January 28, 2013

Bad Timing Or Political Prowess: NRA’s New App

After publically bashing mainstream media and video games for violence in America, the NRA launched it’s own first person shooting app.

This is not a blog about my political views, or anyone else’s, for that matter. Let me make that very clear right up front; I have no agenda.

This is about the National Rifle Association’s recently released first person shooting application.

In partnership with MEDL Mobile, the NRA released its app, NRA: Practice Range.

The app is touted as “the National Rifle Association’s new mobile nerve center, delivering one-touch access to the NRA network of news, laws, facts, knowledge, safety tips, educational materials and online resources.”

As far as first person shooters go, it’s not much of a game. It involves no lining up of sights or trigger control. It is exactly what it says it is: a practice range.

The user can choose from three shooting modes: shaky, hot shot, and dead eye; as well as three shooting scenarios: indoor, outdoor, and skeet; for a total of nine combinations.

The app itself is free, but users have the choice of purchasing better weapons for $.99 (USD). In the indoor range, you’ll be shooting pistols. Outdoor, it’s rifles, skeet, and shotguns, of course.

During loading screens the app offers gun safety tips and random facts about the NRA’s positive impact such as, “Gun Safety Tip #6: Use only the correct ammunition for your gun.” and, “Fact #2: The Eddie Eagle Gunsafe program has reached more than 25 million children!”

From a design standpoint, it’s a pretty good-looking app, and its pretty well laid out. The home screen, loading screen, and menus look decent. The game play design is a little more lackluster. As far as the guns, backgrounds, surrounding areas, and animation are concerned, they’re pretty retro looking. Being a gamer of sorts, I’m somewhat reminded of old PC games of yesteryear. Hats off to the designers at MEDL Mobile, kinda.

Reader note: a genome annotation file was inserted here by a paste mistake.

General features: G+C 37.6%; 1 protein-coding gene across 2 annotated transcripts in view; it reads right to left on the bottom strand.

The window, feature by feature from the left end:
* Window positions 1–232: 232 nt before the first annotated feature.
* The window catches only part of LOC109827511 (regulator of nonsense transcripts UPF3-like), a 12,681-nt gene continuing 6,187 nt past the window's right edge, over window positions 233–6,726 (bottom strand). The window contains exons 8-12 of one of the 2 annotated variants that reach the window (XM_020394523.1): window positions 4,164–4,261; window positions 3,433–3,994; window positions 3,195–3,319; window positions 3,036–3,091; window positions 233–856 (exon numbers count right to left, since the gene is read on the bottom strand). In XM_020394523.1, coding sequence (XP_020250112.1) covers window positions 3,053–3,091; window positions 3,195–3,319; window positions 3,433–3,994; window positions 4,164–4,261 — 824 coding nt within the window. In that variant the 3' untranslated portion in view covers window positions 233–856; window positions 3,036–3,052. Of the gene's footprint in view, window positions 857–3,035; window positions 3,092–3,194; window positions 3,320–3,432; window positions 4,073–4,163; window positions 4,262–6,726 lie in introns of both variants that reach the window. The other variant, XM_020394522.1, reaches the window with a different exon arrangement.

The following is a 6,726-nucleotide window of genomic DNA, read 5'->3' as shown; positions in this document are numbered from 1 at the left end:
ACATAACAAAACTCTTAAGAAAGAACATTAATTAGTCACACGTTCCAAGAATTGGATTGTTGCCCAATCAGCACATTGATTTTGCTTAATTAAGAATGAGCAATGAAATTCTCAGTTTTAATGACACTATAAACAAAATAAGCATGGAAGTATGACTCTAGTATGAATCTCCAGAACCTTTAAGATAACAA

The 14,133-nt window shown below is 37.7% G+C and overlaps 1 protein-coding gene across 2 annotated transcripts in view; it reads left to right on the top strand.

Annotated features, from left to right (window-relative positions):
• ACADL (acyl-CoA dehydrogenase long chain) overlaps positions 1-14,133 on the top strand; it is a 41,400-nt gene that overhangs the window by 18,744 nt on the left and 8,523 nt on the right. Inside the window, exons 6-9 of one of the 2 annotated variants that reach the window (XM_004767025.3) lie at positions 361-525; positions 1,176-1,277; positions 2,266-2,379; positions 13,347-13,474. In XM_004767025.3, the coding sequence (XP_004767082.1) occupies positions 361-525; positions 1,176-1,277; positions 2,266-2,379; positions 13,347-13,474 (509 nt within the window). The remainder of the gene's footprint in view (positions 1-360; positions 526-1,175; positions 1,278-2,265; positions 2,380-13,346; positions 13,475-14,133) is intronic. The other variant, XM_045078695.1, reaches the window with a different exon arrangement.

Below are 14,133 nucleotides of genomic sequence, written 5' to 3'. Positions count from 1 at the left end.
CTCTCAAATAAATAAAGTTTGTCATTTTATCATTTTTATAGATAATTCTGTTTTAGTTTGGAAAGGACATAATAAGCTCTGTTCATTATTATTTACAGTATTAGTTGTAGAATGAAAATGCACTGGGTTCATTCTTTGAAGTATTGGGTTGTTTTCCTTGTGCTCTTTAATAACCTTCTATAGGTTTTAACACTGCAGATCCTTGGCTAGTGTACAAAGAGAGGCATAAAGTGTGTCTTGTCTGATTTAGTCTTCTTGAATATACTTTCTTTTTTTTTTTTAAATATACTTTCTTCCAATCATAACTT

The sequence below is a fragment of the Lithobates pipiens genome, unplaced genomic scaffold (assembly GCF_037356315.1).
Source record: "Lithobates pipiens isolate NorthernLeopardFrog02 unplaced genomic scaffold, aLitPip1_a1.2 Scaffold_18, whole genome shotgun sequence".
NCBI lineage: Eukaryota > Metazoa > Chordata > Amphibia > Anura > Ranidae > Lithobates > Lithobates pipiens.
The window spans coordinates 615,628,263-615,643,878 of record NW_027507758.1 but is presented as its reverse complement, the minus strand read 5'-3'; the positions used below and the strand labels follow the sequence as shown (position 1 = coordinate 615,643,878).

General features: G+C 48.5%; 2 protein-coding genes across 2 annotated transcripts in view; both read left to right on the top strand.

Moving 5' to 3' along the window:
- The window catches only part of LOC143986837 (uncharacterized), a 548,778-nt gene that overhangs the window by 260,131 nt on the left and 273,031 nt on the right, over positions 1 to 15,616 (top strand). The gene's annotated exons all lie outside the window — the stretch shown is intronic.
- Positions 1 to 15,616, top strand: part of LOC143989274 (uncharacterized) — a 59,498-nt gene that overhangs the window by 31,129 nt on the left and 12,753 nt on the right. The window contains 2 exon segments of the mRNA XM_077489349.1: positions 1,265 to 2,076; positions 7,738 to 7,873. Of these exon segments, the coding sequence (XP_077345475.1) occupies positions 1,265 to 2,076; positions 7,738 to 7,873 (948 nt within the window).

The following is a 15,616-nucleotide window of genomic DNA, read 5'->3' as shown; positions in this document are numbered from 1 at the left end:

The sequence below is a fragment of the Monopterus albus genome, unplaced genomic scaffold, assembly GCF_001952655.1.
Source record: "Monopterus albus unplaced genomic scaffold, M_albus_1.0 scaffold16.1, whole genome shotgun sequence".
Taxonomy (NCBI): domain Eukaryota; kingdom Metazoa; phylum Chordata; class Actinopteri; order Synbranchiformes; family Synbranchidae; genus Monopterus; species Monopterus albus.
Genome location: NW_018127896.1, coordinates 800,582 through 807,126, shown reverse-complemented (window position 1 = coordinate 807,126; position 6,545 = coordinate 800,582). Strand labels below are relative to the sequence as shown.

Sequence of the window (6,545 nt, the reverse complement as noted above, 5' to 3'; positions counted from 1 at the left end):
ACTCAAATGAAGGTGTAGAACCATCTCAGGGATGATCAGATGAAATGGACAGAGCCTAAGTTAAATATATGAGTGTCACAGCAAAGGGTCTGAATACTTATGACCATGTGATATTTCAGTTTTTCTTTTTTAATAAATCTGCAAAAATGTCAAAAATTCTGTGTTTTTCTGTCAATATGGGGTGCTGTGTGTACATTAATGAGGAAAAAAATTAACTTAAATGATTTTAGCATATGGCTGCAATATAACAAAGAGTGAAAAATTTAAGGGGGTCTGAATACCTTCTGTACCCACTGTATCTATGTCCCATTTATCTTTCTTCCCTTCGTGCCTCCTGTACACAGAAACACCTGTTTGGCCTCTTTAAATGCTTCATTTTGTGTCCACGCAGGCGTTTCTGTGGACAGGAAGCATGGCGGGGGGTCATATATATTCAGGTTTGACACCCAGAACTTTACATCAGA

From a user’s standpoint, it’s a piece of garbage. The gyroscopic control mode starts out low and to the left and slowly but surely turns the shooter to the left, so that at the end of the 60 seconds of shooting you’ve got the phone turned almost completely sideways just to see the targets. Puzzlingly enough, the analog controls yield even less control. I don’t know how they managed this, but I’ve never played an iOS game with controls that were so poor. It’s also a little laggy and it froze when I accidentally tried to purchase a gun. Finally, it randomly quit on me once. Epic fail.

Surprisingly enough, the app received three and a half stars out of four. I don’t think that reflects the quality of the game in any way. In fact, I’m more inclined to believe that of the 1,982 users that voted, many are devout supporters of the NRA and rated it accordingly.

Now that you know the app is complete junk, here’s the controversy.

First of all, the game was released under the rating 4+, which sparked tons of critical bloggers to furiously click and clank away at their keyboards questioning the intention of the app as well as Apple’s rating system. See here, and here.

Since then, the app’s rating has been increased to 12+ for the following: Frequent/Intense Realistic Violence. The rating was adjusted on Monday. While I don’t think four year olds should be playing FPS games, I can’t say I saw any intense or realistic violence. It’s just shooting at targets, but the people on the other side of the fence are entitled to their opinions as well.

Secondly, and the bigger controversy in my opinion, is the timing.

The app was released right before major gun legislation is being discussed in Washington and right after the heartbreaking Sandy Hook Elementary shooting. Half of me says it’s bad timing in the wake of the tragedy, while the other half of me says it’s probably great timing for the NRA to bring more attention to their organization and its views.

What do you think? (About the controversy, not the crappy app!)

Image Credit: MEDL Mobile via Apple’s iTunes App Store

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